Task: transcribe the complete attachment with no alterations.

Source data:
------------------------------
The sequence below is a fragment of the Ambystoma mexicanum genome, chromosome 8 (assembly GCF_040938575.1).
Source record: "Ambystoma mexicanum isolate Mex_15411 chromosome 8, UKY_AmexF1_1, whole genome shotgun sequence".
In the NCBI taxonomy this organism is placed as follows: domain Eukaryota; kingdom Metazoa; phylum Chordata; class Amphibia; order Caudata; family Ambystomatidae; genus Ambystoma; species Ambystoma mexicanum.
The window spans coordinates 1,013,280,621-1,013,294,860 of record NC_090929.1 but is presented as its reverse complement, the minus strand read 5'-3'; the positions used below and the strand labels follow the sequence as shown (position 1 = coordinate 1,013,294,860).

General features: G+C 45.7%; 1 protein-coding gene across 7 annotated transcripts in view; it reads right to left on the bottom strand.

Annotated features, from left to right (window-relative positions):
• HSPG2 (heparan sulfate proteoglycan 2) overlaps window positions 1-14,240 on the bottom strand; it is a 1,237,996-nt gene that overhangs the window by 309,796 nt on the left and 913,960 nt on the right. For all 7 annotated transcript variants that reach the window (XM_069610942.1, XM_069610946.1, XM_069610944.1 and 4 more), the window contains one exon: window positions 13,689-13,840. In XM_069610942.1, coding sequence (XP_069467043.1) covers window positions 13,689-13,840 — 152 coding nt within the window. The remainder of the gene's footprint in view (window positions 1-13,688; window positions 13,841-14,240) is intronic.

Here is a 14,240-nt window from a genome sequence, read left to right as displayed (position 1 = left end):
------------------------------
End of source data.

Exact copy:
The sequence below is a fragment of the Ambystoma mexicanum genome, chromosome 8 (assembly GCF_040938575.1).
Source record: "Ambystoma mexicanum isolate Mex_15411 chromosome 8, UKY_AmexF1_1, whole genome shotgun sequence".
In the NCBI taxonomy this organism is placed as follows: domain Eukaryota; kingdom Metazoa; phylum Chordata; class Amphibia; order Caudata; family Ambystomatidae; genus Ambystoma; species Ambystoma mexicanum.
The window spans coordinates 1,013,280,621-1,013,294,860 of record NC_090929.1 but is presented as its reverse complement, the minus strand read 5'-3'; the positions used below and the strand labels follow the sequence as shown (position 1 = coordinate 1,013,294,860).

General features: G+C 45.7%; 1 protein-coding gene across 7 annotated transcripts in view; it reads right to left on the bottom strand.

Annotated features, from left to right (window-relative positions):
• HSPG2 (heparan sulfate proteoglycan 2) overlaps window positions 1-14,240 on the bottom strand; it is a 1,237,996-nt gene that overhangs the window by 309,796 nt on the left and 913,960 nt on the right. For all 7 annotated transcript variants that reach the window (XM_069610942.1, XM_069610946.1, XM_069610944.1 and 4 more), the window contains one exon: window positions 13,689-13,840. In XM_069610942.1, coding sequence (XP_069467043.1) covers window positions 13,689-13,840 — 152 coding nt within the window. The remainder of the gene's footprint in view (window positions 1-13,688; window positions 13,841-14,240) is intronic.

Here is a 14,240-nt window from a genome sequence, read left to right as displayed (position 1 = left end):